Chemistry and Mineralogy of Selected Kenyan Acid Soils.
Pamela Obura1, Darrell G. Schulze1, Cliff T. Johnston1, John R. Okalebo2, and Caleb Othieno2. (1) Purdue Univ, Agronomy Dept, 915 W State St, West Lafayette, IN 47907, (2) Moi Univ, Soil Science Dept, PO Box 1125, Eldoret, 30100, Kenya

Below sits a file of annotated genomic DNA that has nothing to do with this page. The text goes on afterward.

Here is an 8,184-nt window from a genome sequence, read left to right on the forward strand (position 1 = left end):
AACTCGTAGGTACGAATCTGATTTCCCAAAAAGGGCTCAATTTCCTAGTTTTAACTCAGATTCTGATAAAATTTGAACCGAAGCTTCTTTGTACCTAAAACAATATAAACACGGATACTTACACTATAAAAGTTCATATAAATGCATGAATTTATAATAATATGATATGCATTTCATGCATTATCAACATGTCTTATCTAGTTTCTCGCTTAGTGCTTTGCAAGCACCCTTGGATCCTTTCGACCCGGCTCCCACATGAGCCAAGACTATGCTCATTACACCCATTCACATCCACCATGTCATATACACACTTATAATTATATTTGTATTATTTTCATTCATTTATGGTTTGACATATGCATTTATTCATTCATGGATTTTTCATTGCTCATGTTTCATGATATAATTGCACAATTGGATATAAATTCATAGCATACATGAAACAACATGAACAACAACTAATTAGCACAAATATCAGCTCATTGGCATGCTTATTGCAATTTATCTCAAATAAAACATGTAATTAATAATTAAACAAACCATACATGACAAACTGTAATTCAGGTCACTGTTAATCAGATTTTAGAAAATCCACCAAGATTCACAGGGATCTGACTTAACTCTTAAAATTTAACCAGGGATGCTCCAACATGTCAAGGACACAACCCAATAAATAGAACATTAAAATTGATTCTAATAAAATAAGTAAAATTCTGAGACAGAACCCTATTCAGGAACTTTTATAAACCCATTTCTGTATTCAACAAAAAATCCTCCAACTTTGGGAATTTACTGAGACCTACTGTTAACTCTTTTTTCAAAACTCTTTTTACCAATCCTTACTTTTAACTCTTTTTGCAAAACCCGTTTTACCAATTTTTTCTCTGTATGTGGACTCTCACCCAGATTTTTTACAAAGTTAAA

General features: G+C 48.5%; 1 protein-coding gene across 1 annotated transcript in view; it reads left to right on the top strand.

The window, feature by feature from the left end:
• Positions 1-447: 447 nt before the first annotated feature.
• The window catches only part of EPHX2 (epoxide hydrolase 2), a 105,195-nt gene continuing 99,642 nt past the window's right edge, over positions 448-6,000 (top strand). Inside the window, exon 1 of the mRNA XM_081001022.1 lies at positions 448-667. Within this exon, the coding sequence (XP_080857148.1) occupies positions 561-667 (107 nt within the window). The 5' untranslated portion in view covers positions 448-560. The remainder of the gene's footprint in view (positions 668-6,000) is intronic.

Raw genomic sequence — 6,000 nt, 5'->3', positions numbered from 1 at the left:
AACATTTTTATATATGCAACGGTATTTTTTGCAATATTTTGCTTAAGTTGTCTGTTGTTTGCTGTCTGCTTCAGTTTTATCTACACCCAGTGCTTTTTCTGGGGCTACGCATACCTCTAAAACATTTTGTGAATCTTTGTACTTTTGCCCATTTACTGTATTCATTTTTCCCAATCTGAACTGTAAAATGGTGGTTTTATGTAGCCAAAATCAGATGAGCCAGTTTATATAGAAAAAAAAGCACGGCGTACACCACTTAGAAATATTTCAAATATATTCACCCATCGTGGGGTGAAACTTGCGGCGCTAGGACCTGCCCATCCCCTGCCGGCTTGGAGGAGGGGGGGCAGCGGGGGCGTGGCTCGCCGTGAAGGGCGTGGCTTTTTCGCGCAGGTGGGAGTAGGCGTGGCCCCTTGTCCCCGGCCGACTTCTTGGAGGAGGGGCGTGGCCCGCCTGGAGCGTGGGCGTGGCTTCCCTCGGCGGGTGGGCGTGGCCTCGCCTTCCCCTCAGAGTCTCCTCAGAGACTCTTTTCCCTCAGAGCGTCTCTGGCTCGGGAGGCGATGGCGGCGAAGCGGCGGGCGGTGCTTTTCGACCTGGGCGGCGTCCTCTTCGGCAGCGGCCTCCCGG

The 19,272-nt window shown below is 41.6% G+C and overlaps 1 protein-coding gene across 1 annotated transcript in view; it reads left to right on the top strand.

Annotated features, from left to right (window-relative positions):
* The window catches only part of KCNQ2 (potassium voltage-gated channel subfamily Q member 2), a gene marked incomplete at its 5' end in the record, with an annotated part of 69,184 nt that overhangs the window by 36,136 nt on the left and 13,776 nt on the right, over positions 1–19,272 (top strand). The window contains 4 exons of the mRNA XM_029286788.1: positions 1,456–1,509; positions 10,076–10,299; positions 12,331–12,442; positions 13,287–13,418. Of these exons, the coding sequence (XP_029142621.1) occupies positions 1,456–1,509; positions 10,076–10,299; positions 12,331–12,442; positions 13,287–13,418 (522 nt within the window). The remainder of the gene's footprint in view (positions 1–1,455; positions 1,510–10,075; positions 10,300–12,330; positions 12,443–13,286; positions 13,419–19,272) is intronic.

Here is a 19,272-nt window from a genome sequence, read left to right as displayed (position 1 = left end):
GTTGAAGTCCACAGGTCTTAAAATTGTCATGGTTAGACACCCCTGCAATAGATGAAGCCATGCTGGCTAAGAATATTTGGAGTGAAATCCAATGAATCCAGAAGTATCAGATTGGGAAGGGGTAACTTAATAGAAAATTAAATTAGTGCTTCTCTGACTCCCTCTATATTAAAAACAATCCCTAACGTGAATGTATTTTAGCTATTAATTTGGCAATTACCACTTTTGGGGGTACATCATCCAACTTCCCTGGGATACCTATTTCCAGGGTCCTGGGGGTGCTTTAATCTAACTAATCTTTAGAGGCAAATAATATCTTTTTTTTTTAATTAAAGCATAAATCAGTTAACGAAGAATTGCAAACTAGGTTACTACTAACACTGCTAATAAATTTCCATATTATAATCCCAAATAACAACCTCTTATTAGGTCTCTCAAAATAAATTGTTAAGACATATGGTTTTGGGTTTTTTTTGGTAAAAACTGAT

Food production in many parts of the developing world is constrained by acid soils that are low in plant-available phosphorus but high in aluminum. Plant breeders are attempting to address these dual constraints by breeding crops with enhanced ability to exude organic acids from their roots, which appears to detoxify Al while releasing P into the soil solution for plant uptake. Crops bred on one type of soil may respond very differently, however, when grown on a different soil. Objectives of this study are; to characterize selected Kenyan acid soils, and compare their properties to acid soils of central Brazil (where plant breeding has occurred).Eleven pedons representing geomorphic provinces; (1) the highlands west of the Rift Valley, (2) the Plateau /upland plains west of the Rift Valley) and, (3) the volcanic foot ridges, east of the Rift Valley, were described and sampled. Characterization consists of wet chemical and x-ray diffraction analysis. Exchangeable cations, cation exchange capacity (CEC) and effective CEC were determined by the unbuffered salt solution method. CEC ranges from 8.5 to 22 cmolkg-1 in the topsoil. Soils east of the Rift Valley have higher exchangeable Al than soils west of the Rift Valley. Kaolinite and/or halloysite are the dominant clay minerals in all the pedons. Mica and mixed layer minerals may be present in soils west of the Rift valley, which is consistent with the ~2 times greater exchangeable K and higher CEC of soils in the western highlands. Soils east of the Rift Valley contain more gibbsite than their western counterparts, consistent with their lower pH and higher Al saturation. We attribute the observed differences to the fact that soils in the eastern region developed from porous volcanic ash deposits associated with Mt. Kenya, while soils from the western region developed from less porous igneous rocks.